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The university’s advocacy arms operate through two offices: the Community Involvement and Advocacy Office (CInA) and the FSUU Foundation Incorporated (FSUUFI).
The FSUUFI is a SEC registered organization, accredited by the Philippine Council for NGO Certification and the Department of Social Welfare and Development (DSWD). It was formalized in 2012 as a legal and functional entity, autonomous of the university in order to function more efficiently in coordinating the university’s advocacies and their respective partners.
The Office of Development Centers (ODC), Community Extension Service (CES) and National Service Training Program (NSTP) are parallel offices which function under FSUU’s Communty Involvement and Advocacy Office. It serves to rally FSUU’s students, faculty members, alumni, staff and administrators and other stakeholders to align with and work for the fulfillment of the university’s many advocacies.
The university has various advocacies with over a hundred partners working for their fruition. Of these advocacies, there are five main advocacies which dovetail most of FSUU’s functions beyond the campus walls:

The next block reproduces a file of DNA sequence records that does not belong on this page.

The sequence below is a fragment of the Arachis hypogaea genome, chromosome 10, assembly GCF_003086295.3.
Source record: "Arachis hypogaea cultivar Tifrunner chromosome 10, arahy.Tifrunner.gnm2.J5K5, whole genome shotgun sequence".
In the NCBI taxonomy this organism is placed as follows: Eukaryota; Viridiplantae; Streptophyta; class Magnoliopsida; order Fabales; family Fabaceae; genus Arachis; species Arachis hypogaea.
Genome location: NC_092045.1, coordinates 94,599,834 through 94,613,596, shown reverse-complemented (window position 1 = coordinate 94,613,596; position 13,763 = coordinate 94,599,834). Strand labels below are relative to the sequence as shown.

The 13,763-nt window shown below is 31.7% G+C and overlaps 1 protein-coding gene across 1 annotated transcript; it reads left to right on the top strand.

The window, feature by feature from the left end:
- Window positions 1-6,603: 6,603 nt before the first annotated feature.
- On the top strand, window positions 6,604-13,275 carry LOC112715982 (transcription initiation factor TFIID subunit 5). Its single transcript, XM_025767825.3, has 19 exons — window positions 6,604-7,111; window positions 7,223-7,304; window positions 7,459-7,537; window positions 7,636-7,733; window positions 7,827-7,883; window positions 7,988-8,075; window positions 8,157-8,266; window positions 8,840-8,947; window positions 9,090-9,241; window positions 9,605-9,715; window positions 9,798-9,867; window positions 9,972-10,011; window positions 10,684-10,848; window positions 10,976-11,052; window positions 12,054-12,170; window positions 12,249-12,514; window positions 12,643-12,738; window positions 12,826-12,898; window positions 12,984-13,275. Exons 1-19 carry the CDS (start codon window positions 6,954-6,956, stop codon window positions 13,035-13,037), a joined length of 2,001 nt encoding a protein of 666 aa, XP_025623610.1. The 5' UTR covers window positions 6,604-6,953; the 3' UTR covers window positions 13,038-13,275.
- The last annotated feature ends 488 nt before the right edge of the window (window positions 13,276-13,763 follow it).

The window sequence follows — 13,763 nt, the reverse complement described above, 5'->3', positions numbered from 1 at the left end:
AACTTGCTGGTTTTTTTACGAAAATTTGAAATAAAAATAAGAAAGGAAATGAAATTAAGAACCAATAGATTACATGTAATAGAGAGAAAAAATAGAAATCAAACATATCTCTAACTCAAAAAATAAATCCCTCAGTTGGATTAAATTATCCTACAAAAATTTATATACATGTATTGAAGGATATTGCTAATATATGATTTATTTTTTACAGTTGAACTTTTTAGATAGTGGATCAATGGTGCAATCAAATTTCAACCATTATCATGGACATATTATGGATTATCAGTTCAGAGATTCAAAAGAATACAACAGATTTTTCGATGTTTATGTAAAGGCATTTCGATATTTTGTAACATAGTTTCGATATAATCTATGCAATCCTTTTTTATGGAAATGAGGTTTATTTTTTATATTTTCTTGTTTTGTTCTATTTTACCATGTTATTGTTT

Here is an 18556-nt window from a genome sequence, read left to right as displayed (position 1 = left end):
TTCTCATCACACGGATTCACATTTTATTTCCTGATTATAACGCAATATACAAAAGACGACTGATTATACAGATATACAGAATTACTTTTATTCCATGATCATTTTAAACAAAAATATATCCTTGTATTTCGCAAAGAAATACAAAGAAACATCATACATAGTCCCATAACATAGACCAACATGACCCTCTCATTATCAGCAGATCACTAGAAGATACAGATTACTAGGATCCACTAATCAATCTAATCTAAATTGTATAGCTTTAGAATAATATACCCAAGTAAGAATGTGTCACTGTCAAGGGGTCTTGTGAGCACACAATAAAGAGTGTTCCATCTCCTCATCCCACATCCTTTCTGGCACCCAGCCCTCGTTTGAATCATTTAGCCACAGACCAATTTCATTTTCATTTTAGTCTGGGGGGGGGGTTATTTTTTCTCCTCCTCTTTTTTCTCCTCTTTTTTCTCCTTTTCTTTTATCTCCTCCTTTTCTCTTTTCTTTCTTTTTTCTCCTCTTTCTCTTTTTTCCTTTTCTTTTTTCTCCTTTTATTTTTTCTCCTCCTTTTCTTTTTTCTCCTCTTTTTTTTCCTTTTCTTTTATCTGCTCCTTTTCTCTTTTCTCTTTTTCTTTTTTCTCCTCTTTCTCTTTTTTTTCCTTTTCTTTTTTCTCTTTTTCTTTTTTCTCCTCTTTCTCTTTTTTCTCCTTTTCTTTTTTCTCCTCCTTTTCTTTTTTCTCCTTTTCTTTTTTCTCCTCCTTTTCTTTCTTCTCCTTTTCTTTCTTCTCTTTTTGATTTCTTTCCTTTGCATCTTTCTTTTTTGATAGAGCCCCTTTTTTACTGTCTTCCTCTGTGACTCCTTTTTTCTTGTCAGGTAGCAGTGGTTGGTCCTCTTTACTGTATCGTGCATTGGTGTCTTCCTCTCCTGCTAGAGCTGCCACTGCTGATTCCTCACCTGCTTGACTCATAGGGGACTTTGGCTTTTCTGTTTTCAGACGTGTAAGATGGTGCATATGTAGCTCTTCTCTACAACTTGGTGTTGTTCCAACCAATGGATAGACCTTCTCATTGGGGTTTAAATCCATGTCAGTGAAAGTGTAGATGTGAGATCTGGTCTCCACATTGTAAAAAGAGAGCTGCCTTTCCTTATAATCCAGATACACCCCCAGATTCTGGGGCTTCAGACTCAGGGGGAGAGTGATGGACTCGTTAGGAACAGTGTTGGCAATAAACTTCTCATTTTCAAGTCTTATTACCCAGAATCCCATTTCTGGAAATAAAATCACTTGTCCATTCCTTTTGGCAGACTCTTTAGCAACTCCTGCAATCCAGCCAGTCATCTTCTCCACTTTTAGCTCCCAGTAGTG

For over 35 years, the Lumad Graded Literacy Program (LGLP) has been training para-teachers and licensed educators to teach in DepEd-recognized Lumad schools in Agusan del Sur.
Through the LGLP, representatives from schools for indigenous peoples go through training in FSUU’s campuses every summer and every start of the second semester. This is done through the university’s partnership with Save the Children Philippines, the Catholic Educators Association of the Philippines (CEAP), and the Private Education Assistance Committee (PEAC).
Participants of the program are kept up-to-date on policies from the Department of Education as well as on teaching styles and approaches. Trainers and resource persons come from FSUU Basic Education’s pool of teachers, while its yearly curriculum is created by the Teacher Education Program. Topics range from K to 12 curricula and teaching strategies, disaster response, human rights and children’s rights, and computer literacy.
The Save Taguibo Watershed (STW) advocacy was spearheaded by the university in 2009. Prompted by the need to protect the city’s watershed which was under the threat of unscrupulous and illegal miners and loggers, the school gathered members of the Butuanon community to rally together and rehabilitate one of the local population’s most important natural resources.